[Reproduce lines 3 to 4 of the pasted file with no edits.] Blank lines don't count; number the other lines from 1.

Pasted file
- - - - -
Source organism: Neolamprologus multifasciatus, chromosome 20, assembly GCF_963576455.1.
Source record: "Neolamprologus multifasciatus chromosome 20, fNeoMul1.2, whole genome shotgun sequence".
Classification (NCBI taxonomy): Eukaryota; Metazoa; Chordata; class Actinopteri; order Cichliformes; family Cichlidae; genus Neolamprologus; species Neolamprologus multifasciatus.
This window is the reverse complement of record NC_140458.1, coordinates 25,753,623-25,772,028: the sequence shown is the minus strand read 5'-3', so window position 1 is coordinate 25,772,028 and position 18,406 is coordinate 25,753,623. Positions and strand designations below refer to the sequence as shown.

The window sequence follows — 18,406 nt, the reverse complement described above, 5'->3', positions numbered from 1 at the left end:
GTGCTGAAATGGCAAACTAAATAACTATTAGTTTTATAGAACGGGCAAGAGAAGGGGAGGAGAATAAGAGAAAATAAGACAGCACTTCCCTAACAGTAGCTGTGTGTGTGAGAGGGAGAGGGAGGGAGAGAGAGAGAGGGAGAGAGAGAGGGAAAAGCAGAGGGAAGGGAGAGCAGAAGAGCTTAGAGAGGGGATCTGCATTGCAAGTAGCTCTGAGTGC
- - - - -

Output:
Classification (NCBI taxonomy): Eukaryota; Metazoa; Chordata; class Actinopteri; order Cichliformes; family Cichlidae; genus Neolamprologus; species Neolamprologus multifasciatus.
This window is the reverse complement of record NC_140458.1, coordinates 25,753,623-25,772,028: the sequence shown is the minus strand read 5'-3', so window position 1 is coordinate 25,772,028 and position 18,406 is coordinate 25,753,623. Positions and strand designations below refer to the sequence as shown.